Daily Riches: Opening Up Space for God in Your Life (Keri Wyatt Kent and Brian Mclaren)

“Dallas Willard once wrote that the secret of the easy yoke is to live your life as Jesus would it he were in your place. How do you do that? I believe the first step is to slow down the pace. That allows you to be fully present, to be mindful, to be intentional, to create space, and to notice where God is working and join him in that work. …[My focus is] on three Christian practices that help us live as Jesus would if he were in our place: simplicity, slowing, and Sabbath-keeping. …Notice that these three create space for practices such as solitude, service, prayer, meditation on Scripture, and others. …Any spiritual practice, from solitude to service, must be approached in an unhurried fashion or the benefits of the practice itself will be lost. Connection with God, which is the reason for any spiritual practice, begins with changing our focus (from ourselves and our problems to God and his sufficiency) and changing our pace (from hurried and distracted to deliberate and focused). That is what simplicity, slowing, and Sabbath-keeping force us to do. They move us toward a life, an easy yoke, which if you let it, will open up space for God. …[redirecting] you toward a simpler lifestyle with more of God in it and to help you find rest for your soul and lighten your burden.” Keri Wyatt Kent

“Resting in the presence of God, without work or speech … one becomes more aware of the companionship, grace, and love of God than one has been of the companionship, demands, and duties associated with other people. …Contemplative practices … are exercised more or less in solitude, making the first cluster [solitude, sabbath, and silence] in many ways the key to the rest.” Brian Mclaren

“For my yoke is easy to bear, and the burden I give you is light.” 

Jesus in Matthew 11:30

Moving From the Head to the Heart

  • Imagine Jesus living your life. How would that differ from how you’re living it?
  • Are you able to approach your life with God “in an unhurried fashion?” Is it “deliberate and focused” or improvised and impromptu?
  • Can you imagine “opening up space for God” in your life? Try it. What would that look like?

Jesus, help me as I try to imagine how you would live my life.

For More: Breathe: Creating Space for God in a Hectic Life by Keri Wyatt Kent

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These “Daily Riches” are for your encouragement as you seek God and he seeks you. My goal is to share something of unique value with you daily in 400 words or less. If you liked this, please share it! I appreciate your interest!  –  Bill (Psalm 90:14)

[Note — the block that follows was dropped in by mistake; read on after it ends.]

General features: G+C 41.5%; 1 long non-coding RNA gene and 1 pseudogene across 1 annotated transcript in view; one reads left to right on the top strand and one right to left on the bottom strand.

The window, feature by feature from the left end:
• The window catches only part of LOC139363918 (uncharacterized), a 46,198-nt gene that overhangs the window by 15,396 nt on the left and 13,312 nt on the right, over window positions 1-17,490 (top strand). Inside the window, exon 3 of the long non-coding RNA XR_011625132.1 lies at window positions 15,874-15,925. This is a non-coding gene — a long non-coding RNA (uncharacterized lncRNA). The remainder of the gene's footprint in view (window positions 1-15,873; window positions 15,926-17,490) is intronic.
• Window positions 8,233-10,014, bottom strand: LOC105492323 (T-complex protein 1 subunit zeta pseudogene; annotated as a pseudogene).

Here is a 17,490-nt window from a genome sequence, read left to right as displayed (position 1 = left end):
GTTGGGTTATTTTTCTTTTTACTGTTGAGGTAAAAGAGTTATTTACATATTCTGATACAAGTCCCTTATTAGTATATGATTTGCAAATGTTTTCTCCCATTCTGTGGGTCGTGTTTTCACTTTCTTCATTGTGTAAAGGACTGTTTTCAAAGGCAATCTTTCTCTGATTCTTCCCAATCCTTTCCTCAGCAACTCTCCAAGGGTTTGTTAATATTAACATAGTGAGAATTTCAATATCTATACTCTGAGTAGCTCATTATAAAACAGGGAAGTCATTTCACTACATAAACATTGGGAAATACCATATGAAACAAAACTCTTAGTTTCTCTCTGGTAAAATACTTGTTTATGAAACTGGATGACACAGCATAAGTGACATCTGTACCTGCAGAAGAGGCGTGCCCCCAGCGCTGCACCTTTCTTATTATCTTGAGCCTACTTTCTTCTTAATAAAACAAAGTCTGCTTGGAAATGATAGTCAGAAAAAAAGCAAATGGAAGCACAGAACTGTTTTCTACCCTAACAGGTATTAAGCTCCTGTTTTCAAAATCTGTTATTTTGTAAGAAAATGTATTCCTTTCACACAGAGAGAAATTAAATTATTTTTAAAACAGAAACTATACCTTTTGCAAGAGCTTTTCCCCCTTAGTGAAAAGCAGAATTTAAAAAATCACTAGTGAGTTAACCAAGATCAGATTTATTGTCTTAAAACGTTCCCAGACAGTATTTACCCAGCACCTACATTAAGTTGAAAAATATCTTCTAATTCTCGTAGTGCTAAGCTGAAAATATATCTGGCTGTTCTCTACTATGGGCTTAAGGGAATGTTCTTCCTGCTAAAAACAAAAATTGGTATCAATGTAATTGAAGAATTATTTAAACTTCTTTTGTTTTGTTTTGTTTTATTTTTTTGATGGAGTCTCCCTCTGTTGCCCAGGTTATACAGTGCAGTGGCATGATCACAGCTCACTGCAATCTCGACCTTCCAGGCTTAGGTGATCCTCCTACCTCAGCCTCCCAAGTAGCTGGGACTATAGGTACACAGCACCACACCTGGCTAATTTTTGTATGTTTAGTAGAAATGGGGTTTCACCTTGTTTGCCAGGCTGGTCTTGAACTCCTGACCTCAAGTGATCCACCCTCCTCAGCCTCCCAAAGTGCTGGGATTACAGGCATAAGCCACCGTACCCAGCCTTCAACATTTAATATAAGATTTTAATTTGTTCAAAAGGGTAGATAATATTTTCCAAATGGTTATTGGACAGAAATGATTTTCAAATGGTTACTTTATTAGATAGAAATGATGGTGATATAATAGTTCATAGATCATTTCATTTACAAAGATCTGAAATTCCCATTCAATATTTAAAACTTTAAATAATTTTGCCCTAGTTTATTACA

“I practice daily what I believe; everything else is religious talk.”

Daily Riches: Emulating Rabbi Jesus (Keri Wyatt Kent, Rob Bell)

“When Jesus spoke of his ‘yoke,’ his listeners in that day and culture would understand it a bit differently than we might. A rabbi like Jesus would tell his followers how he interpreted the Torah … and the Prophets. His interpretation of how to apply God’s law, how to live it out, was called his yoke. For example, a rabbi’s yoke was simply his teaching on what it means, practically speaking, to ‘love your neighbor’ or ‘honor your parents.’ What specific things did you need to do to comply with those rules? And which rules were the most important? That’s what a rabbi’s yoke addressed. A rabbi’s disciples would take on his yoke, that is, try to emulate their master, try to live out God’s law by using the rabbi as a role model. That’s why, in the gospel stories, you often find people asking Jesus questions such as ‘Which is the most important commandment?’ or ‘Who is my neighbor?’ They are asking, okay, Jesus, what’s your yoke? Learning this (thanks to Pastor Rob Bell) was revolutionary for me. I had always thought of a yoke as a heavy burden, and I was confused about how a yoke could be easy or light. If a yoke is simply a way of life, a lifestyle that Jesus modeled, a way of life that says simply love God and love each other, then it is entirely possible. It could be something light. …The metaphor also reminds us that we are not working by ourselves. Instead, we are yoked to Jesus, and he shares equally in the burden of our transformation. He is at our side and is for us. We’re not carrying the burden of living the Christian life alone. Jesus is not the farmer driving the ox; he’s the other ox pulling with us. We need to slow down enough to notice that he’s there and work with him, not against him.” Keri Wyatt Kent

“Take my yoke upon you. Let me teach you … and you will find rest for your souls.”

Jesus in Matthew 11:29

Moving From the Head to the Heart

  • Before we can “do what Jesus did” we need to live as Jesus lived. Jesus practiced simplicity, slowness and sabbath. Are you “emulating Jesus” in any of these ways?
  • Jesus loved God and others. Can you do that?
  • Do you ever feel like Jesus is “the farmer driving the ox” – and that you’re the ox? Where does that come from?

Abba, help me remember you’re right beside me. Help me work with you, not against you.

For More: Breathe by Keri Wyatt Kent

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These “Daily Riches” are for your encouragement as you seek God and he seeks you. If this was helpful, please share! –  Bill (Psalm 90:14)